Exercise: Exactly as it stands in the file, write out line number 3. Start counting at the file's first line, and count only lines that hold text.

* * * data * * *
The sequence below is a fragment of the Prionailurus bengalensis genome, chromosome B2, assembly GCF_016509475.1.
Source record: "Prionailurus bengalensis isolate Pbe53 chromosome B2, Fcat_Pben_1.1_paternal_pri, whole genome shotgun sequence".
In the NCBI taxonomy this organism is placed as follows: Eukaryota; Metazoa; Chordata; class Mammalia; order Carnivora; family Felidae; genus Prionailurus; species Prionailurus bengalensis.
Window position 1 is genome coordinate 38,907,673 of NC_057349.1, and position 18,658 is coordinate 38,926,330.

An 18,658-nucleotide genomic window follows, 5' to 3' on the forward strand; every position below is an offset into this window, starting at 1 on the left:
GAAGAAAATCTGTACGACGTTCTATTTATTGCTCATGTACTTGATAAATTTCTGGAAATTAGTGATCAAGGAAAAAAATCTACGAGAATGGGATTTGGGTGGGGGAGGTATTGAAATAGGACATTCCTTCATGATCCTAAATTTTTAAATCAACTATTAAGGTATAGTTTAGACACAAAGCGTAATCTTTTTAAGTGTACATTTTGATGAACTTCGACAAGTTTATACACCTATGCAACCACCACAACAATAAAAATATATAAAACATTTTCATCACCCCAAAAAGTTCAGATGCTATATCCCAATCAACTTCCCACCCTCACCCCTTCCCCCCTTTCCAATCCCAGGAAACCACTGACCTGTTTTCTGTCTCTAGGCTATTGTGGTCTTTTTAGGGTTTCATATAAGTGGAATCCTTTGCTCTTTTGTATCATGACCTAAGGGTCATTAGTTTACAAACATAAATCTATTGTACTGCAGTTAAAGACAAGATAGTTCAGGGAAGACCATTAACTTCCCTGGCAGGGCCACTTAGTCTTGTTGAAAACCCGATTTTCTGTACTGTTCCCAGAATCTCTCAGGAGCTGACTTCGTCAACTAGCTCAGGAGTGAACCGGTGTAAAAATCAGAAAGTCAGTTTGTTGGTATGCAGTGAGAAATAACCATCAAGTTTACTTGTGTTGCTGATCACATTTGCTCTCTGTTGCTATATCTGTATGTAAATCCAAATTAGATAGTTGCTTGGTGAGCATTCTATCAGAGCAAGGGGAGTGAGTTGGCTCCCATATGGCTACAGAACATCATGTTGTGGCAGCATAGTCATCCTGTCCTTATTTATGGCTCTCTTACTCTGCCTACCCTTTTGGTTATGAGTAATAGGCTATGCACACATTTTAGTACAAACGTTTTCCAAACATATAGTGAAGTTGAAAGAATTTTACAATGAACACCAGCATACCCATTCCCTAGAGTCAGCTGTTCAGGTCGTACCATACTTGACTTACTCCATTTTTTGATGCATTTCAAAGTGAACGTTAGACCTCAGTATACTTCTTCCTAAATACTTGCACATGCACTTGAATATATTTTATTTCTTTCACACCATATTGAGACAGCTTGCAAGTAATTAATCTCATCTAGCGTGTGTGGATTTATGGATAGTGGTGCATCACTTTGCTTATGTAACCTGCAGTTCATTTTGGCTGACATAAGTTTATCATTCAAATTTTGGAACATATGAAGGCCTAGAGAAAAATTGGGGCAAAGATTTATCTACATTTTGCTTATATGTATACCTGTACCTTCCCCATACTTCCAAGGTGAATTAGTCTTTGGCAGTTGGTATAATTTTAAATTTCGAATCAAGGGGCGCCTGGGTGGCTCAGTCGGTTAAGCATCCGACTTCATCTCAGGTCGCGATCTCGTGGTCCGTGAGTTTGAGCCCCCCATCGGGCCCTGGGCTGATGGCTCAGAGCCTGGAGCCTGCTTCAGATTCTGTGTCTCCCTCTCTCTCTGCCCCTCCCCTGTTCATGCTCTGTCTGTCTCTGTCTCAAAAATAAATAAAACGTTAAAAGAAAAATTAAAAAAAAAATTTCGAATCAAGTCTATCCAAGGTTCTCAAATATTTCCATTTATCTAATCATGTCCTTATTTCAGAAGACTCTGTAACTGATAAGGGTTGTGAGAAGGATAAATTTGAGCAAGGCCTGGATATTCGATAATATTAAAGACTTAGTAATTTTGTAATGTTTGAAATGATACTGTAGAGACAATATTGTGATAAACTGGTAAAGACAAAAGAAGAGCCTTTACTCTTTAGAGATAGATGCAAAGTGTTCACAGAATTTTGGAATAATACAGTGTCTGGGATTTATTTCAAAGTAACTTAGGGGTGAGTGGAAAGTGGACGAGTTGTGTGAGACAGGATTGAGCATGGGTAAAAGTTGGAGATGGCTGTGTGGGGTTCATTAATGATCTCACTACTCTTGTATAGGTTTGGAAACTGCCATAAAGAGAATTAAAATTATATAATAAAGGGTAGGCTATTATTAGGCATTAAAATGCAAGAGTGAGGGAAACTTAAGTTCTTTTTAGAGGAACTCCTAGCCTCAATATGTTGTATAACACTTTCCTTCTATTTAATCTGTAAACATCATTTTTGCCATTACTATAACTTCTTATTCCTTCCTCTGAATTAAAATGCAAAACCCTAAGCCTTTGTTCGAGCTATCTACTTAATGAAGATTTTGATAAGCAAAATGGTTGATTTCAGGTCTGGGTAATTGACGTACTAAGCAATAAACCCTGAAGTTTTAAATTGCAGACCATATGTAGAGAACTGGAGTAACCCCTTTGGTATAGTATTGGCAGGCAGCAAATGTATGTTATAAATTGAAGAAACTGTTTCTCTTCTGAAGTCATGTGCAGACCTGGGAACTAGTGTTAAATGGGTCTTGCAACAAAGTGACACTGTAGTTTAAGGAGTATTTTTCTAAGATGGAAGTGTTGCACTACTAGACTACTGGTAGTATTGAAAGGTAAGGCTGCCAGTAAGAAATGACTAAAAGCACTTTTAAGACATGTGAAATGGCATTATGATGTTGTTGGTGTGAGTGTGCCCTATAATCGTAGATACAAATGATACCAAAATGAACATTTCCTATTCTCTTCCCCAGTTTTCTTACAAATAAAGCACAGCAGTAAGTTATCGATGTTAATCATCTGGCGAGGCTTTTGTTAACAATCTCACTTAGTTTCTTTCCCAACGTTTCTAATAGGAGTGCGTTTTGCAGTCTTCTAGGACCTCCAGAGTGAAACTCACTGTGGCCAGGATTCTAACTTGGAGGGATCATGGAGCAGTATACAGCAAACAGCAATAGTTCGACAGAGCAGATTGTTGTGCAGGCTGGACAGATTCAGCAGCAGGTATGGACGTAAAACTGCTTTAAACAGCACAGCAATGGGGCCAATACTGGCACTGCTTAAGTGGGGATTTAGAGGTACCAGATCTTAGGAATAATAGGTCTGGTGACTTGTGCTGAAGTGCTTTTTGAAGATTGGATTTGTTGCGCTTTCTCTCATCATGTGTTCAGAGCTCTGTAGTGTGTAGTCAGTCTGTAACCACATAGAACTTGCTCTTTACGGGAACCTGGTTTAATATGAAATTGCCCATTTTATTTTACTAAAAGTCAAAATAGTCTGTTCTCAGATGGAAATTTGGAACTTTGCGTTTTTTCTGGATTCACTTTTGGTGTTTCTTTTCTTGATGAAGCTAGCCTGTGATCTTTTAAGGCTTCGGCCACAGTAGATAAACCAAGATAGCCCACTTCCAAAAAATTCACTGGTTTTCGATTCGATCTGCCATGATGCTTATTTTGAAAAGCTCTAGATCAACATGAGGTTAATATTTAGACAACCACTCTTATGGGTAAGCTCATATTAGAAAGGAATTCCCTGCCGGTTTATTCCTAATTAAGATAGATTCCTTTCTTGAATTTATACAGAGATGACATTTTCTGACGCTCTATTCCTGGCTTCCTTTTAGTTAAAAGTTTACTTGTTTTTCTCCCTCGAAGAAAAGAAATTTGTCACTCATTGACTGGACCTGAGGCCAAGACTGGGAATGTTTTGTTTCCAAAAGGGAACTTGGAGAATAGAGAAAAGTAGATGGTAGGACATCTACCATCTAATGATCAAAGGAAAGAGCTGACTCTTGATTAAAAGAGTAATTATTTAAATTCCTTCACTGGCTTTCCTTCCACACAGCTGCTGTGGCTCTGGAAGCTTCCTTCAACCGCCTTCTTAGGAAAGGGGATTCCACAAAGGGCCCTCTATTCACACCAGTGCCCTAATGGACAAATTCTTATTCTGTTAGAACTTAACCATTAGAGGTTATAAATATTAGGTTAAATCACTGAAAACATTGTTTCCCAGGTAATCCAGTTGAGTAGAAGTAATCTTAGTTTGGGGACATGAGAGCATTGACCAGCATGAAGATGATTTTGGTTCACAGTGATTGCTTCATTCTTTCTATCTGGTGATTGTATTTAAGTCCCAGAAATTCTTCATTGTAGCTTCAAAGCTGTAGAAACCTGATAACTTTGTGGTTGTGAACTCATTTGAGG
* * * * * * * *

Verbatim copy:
In the NCBI taxonomy this organism is placed as follows: Eukaryota; Metazoa; Chordata; class Mammalia; order Carnivora; family Felidae; genus Prionailurus; species Prionailurus bengalensis.